Azure Bastion is a service that you can deploy to let you connect to a virtual machine using your browser and the Azure portal, or via the native SSH or RDP client already installed on your local computer. The Azure Bastion service is a fully platform-managed PaaS service that you provision inside your virtual network. It provides secure and seamless RDP/SSH connectivity to your virtual machines directly from the Azure portal over TLS. When you connect via Azure Bastion, your virtual machines don't need a public IP address, agent, or special client software. For more information, see What is Azure Bastion?
Virtual network NAT Gateway
Virtual Network NAT (network address translation) simplifies outbound-only Internet connectivity for virtual networks. When configured on a subnet, all outbound connectivity uses your specified static public IP addresses. Outbound connectivity is possible without load balancer or public IP addresses directly attached to virtual machines. For more information, see What is virtual network NAT gateway?
Azure Virtual Network Manager
Azure Virtual Network Manager is a management service that enables you to group, configure, deploy, and manage virtual networks globally across subscriptions. With Virtual Network Manager, you can define network groups to identify and logically segment your virtual networks. Then you can determine the connectivity and security configurations you want and apply them across all the selected virtual networks in network groups at once. For more information, see What is Azure Virtual Network Manager?.
Azure Route Server simplifies dynamic routing between your network virtual appliance (NVA) and your virtual network. It allows you to exchange routing information directly through Border Gateway Protocol (BGP) routing protocol between any NVA that supports the BGP routing protocol and the Azure Software Defined Network (SDN) in the Azure Virtual Network (VNet) without the need to manually configure or maintain route tables. For more information, see What is Azure Route Server?
Azure Peering service enhances customer connectivity to Microsoft cloud services such as Microsoft 365, Dynamics 365, software as a service (SaaS) services, Azure, or any Microsoft services accessible via the public internet. For more information, see What is Azure Peering Service?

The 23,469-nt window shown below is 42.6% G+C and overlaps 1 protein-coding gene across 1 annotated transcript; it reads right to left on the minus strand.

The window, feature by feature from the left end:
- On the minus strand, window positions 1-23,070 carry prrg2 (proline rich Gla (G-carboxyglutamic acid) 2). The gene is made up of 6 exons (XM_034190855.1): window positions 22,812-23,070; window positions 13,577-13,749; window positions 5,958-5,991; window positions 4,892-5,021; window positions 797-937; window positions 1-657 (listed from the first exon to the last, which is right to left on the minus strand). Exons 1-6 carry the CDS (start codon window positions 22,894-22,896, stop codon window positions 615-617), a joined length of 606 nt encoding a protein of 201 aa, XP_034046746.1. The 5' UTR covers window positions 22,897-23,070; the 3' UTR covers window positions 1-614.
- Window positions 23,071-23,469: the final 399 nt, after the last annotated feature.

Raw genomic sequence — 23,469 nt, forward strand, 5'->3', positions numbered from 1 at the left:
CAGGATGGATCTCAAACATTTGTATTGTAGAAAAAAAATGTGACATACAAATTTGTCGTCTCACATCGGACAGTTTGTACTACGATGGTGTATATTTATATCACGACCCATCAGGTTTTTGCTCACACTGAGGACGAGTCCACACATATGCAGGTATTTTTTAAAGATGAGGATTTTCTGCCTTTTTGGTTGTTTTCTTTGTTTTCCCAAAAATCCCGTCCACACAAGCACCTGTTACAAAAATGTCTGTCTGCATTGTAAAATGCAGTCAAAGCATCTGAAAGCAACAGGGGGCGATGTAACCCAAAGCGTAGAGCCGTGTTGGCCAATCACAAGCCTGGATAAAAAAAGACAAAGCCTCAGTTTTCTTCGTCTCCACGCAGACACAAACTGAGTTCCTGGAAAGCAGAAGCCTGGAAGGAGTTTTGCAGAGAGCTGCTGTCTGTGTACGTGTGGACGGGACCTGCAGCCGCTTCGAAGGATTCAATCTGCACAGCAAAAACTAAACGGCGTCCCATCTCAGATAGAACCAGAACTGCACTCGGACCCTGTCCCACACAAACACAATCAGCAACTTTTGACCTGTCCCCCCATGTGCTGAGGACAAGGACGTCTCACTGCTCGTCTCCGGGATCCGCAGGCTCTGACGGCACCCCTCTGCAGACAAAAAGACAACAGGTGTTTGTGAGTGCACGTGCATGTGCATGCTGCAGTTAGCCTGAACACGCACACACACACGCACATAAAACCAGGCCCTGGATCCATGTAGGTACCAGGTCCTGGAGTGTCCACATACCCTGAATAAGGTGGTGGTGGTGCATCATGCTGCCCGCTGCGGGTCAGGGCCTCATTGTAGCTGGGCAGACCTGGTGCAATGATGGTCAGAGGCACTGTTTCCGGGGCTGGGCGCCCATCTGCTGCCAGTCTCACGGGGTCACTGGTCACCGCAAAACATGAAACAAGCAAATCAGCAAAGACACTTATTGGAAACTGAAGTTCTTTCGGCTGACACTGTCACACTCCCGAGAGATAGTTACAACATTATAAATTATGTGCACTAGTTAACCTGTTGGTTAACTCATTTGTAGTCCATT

Application protection services
This section describes networking services in Azure that help protect your network resources - Protect your applications using any or a combination of these networking services in Azure - DDoS protection, Private Link, Firewall, Web Application Firewall, Network Security Groups, and Virtual Network Service Endpoints.
Azure DDoS Protection provides countermeasures against the most sophisticated DDoS threats. The service provides enhanced DDoS mitigation capabilities for your application and resources deployed in your virtual networks. Additionally, customers using Azure DDoS Protection have access to DDoS Rapid Response support to engage DDoS experts during an active attack.
Azure Private Link
Azure Private Link enables you to access Azure PaaS Services (for example, Azure Storage and SQL Database) and Azure hosted customer-owned/partner services over a private endpoint in your virtual network. Traffic between your virtual network and the service travels through the Microsoft backbone network. Exposing your service to the public internet is no longer necessary. You can create your own private link service in your virtual network and deliver it to your customers.
Azure Firewall is a managed, cloud-based network security service that protects your Azure Virtual Network resources. Using Azure Firewall, you can centrally create, enforce, and log application and network connectivity policies across subscriptions and virtual networks. Azure Firewall uses a static public IP address for your virtual network resources allowing outside firewalls to identify traffic originating from your virtual network.
For more information about Azure Firewall, see the Azure Firewall documentation.
Web Application Firewall
Azure Web Application Firewall (WAF) provides protection to your web applications from common web exploits and vulnerabilities such as SQL injection, and cross site scripting. Azure WAF provides out of box protection from OWASP top 10 vulnerabilities via managed rules. Additionally customers can also configure custom rules, which are customer managed rules to provide additional protection based on source IP range, and request attributes such as headers, cookies, form data fields or query string parameters.
Customers can choose to deploy Azure WAF with Application Gateway which provides regional protection to entities in public and private address space. Customers can also choose to deploy Azure WAF with Front Door which provides protection at the network edge to public endpoints.
Network security groups